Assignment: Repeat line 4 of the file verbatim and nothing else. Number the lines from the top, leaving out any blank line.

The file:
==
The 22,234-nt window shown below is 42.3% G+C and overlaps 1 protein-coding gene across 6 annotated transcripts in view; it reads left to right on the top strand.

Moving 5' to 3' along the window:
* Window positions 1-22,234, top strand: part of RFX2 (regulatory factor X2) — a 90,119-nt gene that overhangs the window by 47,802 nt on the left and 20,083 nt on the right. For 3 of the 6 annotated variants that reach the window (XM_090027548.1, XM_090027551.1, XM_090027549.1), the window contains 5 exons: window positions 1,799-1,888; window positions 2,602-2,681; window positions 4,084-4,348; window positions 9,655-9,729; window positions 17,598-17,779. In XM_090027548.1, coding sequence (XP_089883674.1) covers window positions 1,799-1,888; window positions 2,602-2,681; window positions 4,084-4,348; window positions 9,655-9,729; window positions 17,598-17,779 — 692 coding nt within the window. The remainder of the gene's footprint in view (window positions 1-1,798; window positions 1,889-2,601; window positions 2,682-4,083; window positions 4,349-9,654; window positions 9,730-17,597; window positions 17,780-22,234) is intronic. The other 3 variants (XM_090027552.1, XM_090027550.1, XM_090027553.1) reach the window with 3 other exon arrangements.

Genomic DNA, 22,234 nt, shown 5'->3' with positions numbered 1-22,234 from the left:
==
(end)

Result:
Genomic DNA, 22,234 nt, shown 5'->3' with positions numbered 1-22,234 from the left: